Wu Qing, a widely regarded champion of human rights in the People's Democratic Republic of China, paid multiple visits to ALA over the course of a week, leading seminars and workshops. Wu's advocacy of government transparency and citizen involvement found a receptive audience at the Academy.
|ALA Alumni Invited to World Economic|
Forum and Skoll Forum
|ALA alumni are already having a powerful impact across the continent, and their contributions have not gone unrecognized. Three ALA alumni who chose to spend a year hard at work between ALA and university have been invited to share their perspectives at the World Economic Forum on Africa in Cape Town and the Skoll World Forum on Social Entrepreneurship in Oxford.|
Joseph Munyambanza founded COBURWAS, an organization dedicated to improving life in the Kyangwali Refugee Camp in Uganda, as a youth. During his time at ALA, Joseph led an effort to finance construction of a primary school to serve the young people in the camp and a secondary school scholarship program. He has since added other social services aimed at bettering the lives of his refugee community. Joseph has been invited to the World Economic Forum on Africa, to be held in early May in Cape Town.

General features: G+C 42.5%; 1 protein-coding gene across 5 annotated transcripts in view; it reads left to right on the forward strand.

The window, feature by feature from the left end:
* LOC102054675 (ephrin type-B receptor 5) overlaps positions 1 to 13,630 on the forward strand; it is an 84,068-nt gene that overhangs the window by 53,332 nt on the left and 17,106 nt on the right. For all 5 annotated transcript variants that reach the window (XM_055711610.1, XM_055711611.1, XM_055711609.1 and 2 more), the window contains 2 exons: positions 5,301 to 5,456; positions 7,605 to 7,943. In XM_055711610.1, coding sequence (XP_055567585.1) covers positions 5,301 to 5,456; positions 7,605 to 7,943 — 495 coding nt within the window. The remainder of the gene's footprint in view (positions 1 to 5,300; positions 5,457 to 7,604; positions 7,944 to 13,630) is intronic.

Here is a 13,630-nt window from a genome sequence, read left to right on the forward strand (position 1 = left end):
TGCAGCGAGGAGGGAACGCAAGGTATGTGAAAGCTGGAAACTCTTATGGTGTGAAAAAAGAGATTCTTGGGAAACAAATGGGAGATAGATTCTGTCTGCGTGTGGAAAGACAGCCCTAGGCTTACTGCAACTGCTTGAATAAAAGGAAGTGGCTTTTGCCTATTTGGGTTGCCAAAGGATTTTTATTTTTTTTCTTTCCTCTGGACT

Julius Shirima founded DARECHA during the summer between his first and second years at ALA, with the goal of stimulating entrepreneurship in his native Tanzania. Julius has taken his summer project and turned it into a full-time venture, helping locals create businesses and jobs at what could be considered the micro-finance level. Julius will also attend the World Economic Forum on Africa.
Tabitha Tongoi has spent the year working for TEDxKibera, and has been invited to the Skoll World Forum on Social Entrepreneurship, at Oxford University, where she will participate in a panel discussion entitled "From Poverty to Prosperity: Engaging the Next Generation." Before ALA, Tabitha started a program that saw over 6,000 textbooks distributed to some of the poorest schools in Kenya. With TEDxKibera she has helped bring a TED conference, with all of its educational benefits and public awareness, to the largest informal settlement in her home country.
|ALA Students Give Bono Hope|
ONE, an organization created by U2 front man Bono, invited ALA to participate in their inaugural African symposium in February. Two ALA students, Edwin Warsanga and Hind Ourahou, spoke at the event and impressed organizers and media alike. Bono singled out Hind's speech in his closing remarks, and the next day, he referred to our students again on local radio, saying, "I think these next generations have big challenges but I think they are up to it. They are taking it (a leading role in defining Africa's future) ... I've never felt so good to feel so useless." The Mail & Guardian called the ALA students the highlight of the event. (Read more here, including full transcripts of Edwin and Hind's speeches)